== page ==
Friday, August 01, 2008

Squealing in Worship


No, this is not a new Charismatic movement.

For the last several months we have had increasing problems with people's hearing aids emiting ear-splitting squeals in the middle of worship. Most of the time, the person whose hearing aid is doing the squealing seems not to be aware that this is happening. Either the squealing goes on and on until we are all ready to run shrieking from the building, or someone nudges their neighbor to let them know there's a problem or one of the ushers stalks up and down the side aisles until they identify the "culprit". Also, many people assume the problem is with our sound system and exit church following worship grumbling, "Can't you DO something about all that feedback??"

Now it is possible that feedback between our sound system, individuals' personal hearing aids and the hearing assistance devices we pass out is part of what sets things off. We're trying to figure out the technical issues this presents.

Have any of you all run into this? How have you addressed it? Input on the technical stuff would be welcome, but so would insights on how to handle this pastorally. A member of the worship committee suggested reintroducing the old Puritan office of someone going around with a long stick to clonk offenders on the head--snoring back in the old days, faulty hearing aids now--but I'm not sure that's the appropriate strategy here.

Go ahead. I'm all ears.

4 comments:

more cows than people said...

I experienced this a lot. I would look to the sound guy who was madly checking levels and then when he was sure he'd point to his ear to suggest that it was a hearing aid issue. At which point, at the first available moment, I'd say as gently as possible "It appears that we are experiencing some hearing aid feedback. If you happen to be wearing a hearing aid today, if you could please check and adjust your equipment if necessary we would appreciate it. Thank you." Lots of hands would go to ears and often the probably would be quickly resolved. No one ever seemed offended.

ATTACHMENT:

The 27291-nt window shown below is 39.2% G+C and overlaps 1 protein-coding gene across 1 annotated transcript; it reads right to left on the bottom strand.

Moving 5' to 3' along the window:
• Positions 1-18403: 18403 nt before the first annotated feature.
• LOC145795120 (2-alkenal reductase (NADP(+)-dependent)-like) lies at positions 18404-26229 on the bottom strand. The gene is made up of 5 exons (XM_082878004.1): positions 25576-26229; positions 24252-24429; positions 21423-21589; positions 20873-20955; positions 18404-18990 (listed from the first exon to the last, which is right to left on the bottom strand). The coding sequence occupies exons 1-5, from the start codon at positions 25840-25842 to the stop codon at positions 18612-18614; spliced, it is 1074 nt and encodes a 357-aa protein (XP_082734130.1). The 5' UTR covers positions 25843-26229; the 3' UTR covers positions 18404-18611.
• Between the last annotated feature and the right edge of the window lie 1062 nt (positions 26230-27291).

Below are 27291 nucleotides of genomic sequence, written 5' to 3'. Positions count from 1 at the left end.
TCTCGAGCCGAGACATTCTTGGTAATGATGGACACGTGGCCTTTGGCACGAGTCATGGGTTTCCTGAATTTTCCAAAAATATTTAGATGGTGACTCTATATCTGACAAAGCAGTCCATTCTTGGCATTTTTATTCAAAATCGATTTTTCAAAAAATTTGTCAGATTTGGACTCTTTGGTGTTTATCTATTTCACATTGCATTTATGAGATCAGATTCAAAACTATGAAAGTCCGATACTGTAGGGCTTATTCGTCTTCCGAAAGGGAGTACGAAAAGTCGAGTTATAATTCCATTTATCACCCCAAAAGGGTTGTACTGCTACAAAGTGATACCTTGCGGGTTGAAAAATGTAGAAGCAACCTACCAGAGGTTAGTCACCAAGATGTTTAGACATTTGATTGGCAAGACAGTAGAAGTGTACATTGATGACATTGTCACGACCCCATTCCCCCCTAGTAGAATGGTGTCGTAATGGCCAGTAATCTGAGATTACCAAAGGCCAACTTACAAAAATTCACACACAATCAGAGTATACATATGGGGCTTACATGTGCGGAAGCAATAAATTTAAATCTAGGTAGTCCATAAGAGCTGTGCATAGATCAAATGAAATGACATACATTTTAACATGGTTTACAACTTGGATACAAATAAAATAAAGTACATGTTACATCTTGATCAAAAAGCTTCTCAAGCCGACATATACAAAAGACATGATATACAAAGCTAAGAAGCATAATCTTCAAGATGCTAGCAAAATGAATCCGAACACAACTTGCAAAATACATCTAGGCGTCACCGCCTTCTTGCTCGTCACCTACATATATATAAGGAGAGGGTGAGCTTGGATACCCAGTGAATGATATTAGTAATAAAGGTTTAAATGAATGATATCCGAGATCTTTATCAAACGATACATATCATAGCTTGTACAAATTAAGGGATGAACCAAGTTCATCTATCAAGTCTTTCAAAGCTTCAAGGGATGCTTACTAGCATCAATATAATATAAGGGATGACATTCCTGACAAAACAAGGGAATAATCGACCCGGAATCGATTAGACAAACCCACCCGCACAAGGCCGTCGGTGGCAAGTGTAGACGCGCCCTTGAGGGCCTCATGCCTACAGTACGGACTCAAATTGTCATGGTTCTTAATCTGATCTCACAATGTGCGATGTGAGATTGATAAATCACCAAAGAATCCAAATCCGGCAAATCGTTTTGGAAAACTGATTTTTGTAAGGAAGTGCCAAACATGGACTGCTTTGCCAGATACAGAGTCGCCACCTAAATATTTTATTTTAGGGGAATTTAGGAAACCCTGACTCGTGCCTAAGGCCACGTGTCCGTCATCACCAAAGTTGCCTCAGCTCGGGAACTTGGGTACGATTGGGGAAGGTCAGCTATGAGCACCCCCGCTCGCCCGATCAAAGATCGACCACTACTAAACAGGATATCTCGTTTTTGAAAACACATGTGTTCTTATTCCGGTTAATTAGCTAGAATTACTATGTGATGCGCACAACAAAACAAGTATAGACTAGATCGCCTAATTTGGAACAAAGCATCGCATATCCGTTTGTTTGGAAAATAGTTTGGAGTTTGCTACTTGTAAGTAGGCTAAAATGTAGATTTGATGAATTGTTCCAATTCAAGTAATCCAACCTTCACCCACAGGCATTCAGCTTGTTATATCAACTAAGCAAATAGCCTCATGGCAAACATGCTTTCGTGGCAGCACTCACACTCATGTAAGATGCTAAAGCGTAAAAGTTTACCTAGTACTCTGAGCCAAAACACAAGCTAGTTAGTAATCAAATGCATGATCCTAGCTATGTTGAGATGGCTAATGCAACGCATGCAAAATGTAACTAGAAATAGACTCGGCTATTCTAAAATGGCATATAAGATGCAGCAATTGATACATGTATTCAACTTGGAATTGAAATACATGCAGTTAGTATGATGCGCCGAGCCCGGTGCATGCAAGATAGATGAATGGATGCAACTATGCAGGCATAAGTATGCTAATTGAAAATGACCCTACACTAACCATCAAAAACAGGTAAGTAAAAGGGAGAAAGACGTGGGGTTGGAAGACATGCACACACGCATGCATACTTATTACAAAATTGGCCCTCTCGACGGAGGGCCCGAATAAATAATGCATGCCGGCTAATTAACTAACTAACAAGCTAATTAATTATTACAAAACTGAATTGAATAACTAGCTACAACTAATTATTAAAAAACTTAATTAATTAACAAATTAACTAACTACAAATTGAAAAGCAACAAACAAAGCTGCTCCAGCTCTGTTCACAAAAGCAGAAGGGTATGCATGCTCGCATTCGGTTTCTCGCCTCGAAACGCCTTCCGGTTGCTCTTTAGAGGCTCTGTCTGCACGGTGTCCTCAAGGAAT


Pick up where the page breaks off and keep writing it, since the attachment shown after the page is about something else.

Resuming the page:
Don't know if your worship context is flexible and informal enough to allow this, but this is what we did.

As for the technical stuff... no clue.

Juniper said...

I've worn hearing aids for about 5 or 6 years, and never had them "feedback" from interacting with a sound system.

In my experience, they squeal from
1. being turned up too loud, which means they are not "tuned" properly, or they don't have new batteries so they are not working at their normal level.
2. not being cleaned often enough (if ear wax makes you queasy, you might want to stop reading now...)

Hearing aids are meddlesome to maintain and expensive to replace, even for me who is pretty youthful and has a good income. So for someone struggling to remember things, remembering to change the batteries (must be done every week) or dig the earwax out of that little, tiny hole (must be done every day) - can fall far down on the list. And for people on fixed incomes, the expense of hearing aids, which are not covered by any insurance, is an impediment to havig them looked at also.

Depending on your relationship with the person/caregiver/spouse, it might be possible to say something to them - letting them know you can hear it whistling....

I know i have done this, but it might be easier since people know I myself have had the same experience. MC's idea to address the whole congregation seems good to me, too.

Just make sure you let them know somehow, since most people who lose their hearing, lose it in those high registers, so they really cannot hear that high pitched squealing like you can.
This is one reason I always say - as a person who has very mild hearing loss - that it is one disability (at least in its milder forms) that might be more annoying for the people around us, than it is for the person who is actually experiencing the loss.

Oh, boy, taking over the comments...stopping now....

Juniper said...

Oh wait, I'm not done yet. They also whistle from things getting in the way of them, so if you have any ladies with helmet-hair or high collars, that might be the problem, too. Not joking.....

St. Casserole said...

I'm concerned you might surprise the hearing-aid wearer if you mentioned this in worship. One solution would be to ignore the noise, as best you can, and let a friend of the whistling hearing aid wearer speak to them about the noise.
I've got people who talk to each other throughout the service along with a family who pass each other hard candies RIGHT BEFORE THE SERMON and proceed to compete over who can make the most noise unwrapping the candy. I pretend I don't notice and believe someone will mention this to them.